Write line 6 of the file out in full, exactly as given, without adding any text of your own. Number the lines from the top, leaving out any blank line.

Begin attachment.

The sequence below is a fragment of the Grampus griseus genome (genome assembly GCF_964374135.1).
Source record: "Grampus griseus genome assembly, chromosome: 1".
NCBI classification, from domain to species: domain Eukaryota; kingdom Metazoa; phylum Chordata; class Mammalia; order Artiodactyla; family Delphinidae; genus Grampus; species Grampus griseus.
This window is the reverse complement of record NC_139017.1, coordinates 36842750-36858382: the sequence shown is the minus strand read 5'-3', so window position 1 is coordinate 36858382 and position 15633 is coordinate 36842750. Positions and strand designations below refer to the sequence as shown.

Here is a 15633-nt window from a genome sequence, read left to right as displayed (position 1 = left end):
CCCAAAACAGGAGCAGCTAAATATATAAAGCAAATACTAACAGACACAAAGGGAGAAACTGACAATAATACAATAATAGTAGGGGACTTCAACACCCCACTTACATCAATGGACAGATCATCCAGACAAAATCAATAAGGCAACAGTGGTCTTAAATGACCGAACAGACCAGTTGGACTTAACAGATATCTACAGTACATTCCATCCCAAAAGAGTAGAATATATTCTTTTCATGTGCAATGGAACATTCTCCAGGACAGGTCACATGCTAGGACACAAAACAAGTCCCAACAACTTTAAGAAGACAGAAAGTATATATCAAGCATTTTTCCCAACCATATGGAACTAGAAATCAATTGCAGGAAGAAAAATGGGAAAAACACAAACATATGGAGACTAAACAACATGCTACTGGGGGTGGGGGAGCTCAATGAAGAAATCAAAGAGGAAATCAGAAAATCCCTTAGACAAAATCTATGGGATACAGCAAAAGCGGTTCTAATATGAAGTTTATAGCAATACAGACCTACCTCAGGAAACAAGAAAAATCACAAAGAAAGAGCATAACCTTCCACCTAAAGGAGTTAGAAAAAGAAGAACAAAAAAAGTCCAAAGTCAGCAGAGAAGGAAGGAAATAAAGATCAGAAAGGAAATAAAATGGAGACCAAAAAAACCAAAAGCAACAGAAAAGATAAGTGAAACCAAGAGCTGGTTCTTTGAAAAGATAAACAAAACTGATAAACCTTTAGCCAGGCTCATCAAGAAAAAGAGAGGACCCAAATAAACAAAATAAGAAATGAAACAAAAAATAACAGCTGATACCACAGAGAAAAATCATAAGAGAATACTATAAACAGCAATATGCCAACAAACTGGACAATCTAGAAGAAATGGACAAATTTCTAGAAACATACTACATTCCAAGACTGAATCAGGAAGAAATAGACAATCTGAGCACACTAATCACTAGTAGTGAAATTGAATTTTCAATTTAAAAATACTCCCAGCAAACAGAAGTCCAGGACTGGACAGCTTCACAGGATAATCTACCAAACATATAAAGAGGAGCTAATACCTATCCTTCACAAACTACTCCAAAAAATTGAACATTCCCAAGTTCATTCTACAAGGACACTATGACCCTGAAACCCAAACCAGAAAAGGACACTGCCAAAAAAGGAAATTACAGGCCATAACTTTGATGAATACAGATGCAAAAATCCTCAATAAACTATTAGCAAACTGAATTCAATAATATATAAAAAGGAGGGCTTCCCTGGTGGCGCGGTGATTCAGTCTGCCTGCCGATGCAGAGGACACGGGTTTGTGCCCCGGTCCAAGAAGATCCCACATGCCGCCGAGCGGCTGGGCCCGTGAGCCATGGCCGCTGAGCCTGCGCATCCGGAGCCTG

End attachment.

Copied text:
CCCAAAACAGGAGCAGCTAAATATATAAAGCAAATACTAACAGACACAAAGGGAGAAACTGACAATAATACAATAATAGTAGGGGACTTCAACACCCCACTTACATCAATGGACAGATCATCCAGACAAAATCAATAAGGCAACAGTGGTCTTAAATGACCGAACAGACCAGTTGGACTTAACAGATATCTACAGTACATTCCATCCCAAAAGAGTAGAATATATTCTTTTCATGTGCAATGGAACATTCTCCAGGACAGGTCACATGCTAGGACACAAAACAAGTCCCAACAACTTTAAGAAGACAGAAAGTATATATCAAGCATTTTTCCCAACCATATGGAACTAGAAATCAATTGCAGGAAGAAAAATGGGAAAAACACAAACATATGGAGACTAAACAACATGCTACTGGGGGTGGGGGAGCTCAATGAAGAAATCAAAGAGGAAATCAGAAAATCCCTTAGACAAAATCTATGGGATACAGCAAAAGCGGTTCTAATATGAAGTTTATAGCAATACAGACCTACCTCAGGAAACAAGAAAAATCACAAAGAAAGAGCATAACCTTCCACCTAAAGGAGTTAGAAAAAGAAGAACAAAAAAAGTCCAAAGTCAGCAGAGAAGGAAGGAAATAAAGATCAGAAAGGAAATAAAATGGAGACCAAAAAAACCAAAAGCAACAGAAAAGATAAGTGAAACCAAGAGCTGGTTCTTTGAAAAGATAAACAAAACTGATAAACCTTTAGCCAGGCTCATCAAGAAAAAGAGAGGACCCAAATAAACAAAATAAGAAATGAAACAAAAAATAACAGCTGATACCACAGAGAAAAATCATAAGAGAATACTATAAACAGCAATATGCCAACAAACTGGACAATCTAGAAGAAATGGACAAATTTCTAGAAACATACTACATTCCAAGACTGAATCAGGAAGAAATAGACAATCTGAGCACACTAATCACTAGTAGTGAAATTGAATTTTCAATTTAAAAATACTCCCAGCAAACAGAAGTCCAGGACTGGACAGCTTCACAGGATAATCTACCAAACATATAAAGAGGAGCTAATACCTATCCTTCACAAACTACTCCAAAAAATTGAACATTCCCAAGTTCATTCTACAAGGACACTATGACCCTGAAACCCAAACCAGAAAAGGACACTGCCAAAAAAGGAAATTACAGGCCATAACTTTGATGAATACAGATGCAAAAATCCTCAATAAACTATTAGCAAACTGAATTCAATAATATATAAAAAGGAGGGCTTCCCTGGTGGCGCGGTGATTCAGTCTGCCTGCCGATGCAGAGGACACGGGTTTGTGCCCCGGTCCAAGAAGATCCCACATGCCGCCGAGCGGCTGGGCCCGTGAGCCATGGCCGCTGAGCCTGCGCATCCGGAGCCTG